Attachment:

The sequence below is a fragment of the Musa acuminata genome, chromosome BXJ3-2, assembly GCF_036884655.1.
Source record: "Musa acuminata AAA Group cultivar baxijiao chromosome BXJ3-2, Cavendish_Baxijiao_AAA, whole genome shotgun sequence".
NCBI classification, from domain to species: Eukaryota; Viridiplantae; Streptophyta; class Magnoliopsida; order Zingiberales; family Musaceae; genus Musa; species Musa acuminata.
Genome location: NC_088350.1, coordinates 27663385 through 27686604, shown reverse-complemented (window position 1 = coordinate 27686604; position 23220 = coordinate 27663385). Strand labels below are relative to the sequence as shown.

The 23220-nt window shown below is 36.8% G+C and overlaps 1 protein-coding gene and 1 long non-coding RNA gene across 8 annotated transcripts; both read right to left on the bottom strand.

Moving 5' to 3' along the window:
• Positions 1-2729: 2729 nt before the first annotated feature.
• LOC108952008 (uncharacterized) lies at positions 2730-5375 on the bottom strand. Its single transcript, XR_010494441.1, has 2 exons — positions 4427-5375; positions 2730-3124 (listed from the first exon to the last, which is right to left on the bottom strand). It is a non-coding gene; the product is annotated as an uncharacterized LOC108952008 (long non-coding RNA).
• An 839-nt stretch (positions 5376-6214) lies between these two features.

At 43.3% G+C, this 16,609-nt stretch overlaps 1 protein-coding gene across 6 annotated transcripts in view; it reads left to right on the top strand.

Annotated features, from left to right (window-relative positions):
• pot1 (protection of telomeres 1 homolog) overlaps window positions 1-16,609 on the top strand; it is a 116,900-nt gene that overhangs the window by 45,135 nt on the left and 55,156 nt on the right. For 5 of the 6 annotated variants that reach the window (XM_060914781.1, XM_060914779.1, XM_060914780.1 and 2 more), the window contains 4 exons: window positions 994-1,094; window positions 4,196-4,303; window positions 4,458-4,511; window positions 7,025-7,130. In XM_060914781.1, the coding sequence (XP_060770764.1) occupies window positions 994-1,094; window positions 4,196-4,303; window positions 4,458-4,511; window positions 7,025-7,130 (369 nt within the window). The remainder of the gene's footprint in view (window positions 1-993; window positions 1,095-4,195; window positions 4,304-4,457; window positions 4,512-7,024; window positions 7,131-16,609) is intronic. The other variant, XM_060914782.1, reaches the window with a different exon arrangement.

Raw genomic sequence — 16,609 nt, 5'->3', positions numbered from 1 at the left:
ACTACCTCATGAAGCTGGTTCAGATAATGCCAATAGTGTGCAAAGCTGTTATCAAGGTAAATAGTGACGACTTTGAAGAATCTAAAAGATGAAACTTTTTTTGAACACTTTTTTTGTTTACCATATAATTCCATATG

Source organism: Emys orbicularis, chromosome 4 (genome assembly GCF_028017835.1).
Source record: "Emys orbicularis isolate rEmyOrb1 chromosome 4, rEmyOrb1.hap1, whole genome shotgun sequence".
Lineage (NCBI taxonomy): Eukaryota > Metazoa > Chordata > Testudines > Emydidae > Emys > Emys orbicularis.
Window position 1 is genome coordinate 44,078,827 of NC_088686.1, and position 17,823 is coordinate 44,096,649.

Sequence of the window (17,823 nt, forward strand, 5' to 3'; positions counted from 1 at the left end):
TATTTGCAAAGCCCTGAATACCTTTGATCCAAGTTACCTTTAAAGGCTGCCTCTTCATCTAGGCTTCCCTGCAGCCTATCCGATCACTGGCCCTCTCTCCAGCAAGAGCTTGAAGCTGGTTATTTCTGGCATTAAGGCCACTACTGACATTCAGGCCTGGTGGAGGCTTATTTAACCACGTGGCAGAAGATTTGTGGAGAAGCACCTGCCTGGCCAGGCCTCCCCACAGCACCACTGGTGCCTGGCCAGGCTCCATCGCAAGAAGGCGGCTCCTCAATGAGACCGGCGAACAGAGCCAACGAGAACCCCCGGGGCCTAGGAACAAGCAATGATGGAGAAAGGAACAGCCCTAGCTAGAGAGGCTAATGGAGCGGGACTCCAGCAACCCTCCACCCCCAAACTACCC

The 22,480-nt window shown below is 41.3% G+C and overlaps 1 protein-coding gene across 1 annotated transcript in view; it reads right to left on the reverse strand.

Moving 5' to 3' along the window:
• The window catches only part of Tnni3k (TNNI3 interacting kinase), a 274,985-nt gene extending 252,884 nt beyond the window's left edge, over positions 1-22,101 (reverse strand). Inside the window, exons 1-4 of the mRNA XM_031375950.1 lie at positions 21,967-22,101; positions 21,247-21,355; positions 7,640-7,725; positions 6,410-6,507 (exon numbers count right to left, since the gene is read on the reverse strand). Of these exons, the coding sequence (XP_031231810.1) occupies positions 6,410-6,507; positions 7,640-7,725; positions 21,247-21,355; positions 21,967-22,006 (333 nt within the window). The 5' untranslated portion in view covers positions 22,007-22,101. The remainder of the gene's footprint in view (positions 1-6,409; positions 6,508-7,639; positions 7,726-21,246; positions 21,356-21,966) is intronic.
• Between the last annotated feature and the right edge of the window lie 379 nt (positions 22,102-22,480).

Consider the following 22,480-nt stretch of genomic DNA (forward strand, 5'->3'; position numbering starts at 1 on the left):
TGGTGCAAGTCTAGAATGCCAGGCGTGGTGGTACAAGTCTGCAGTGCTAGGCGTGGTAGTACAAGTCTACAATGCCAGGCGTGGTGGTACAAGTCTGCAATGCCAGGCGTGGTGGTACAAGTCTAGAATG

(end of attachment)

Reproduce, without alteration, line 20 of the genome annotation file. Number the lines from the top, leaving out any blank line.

TATTTGCAAAGCCCTGAATACCTTTGATCCAAGTTACCTTTAAAGGCTGCCTCTTCATCTAGGCTTCCCTGCAGCCTATCCGATCACTGGCCCTCTCTCCAGCAAGAGCTTGAAGCTGGTTATTTCTGGCATTAAGGCCACTACTGACATTCAGGCCTGGTGGAGGCTTATTTAACCACGTGGCAGAAGATTTGTGGAGAAGCACCTGCCTGGCCAGGCCTCCCCACAGCACCACTGGTGCCTGGCCAGGCTCCATCGCAAGAAGGCGGCTCCTCAATGAGACCGGCGAACAGAGCCAACGAGAACCCCCGGGGCCTAGGAACAAGCAATGATGGAGAAAGGAACAGCCCTAGCTAGAGAGGCTAATGGAGCGGGACTCCAGCAACCCTCCACCCCCAAACTACCC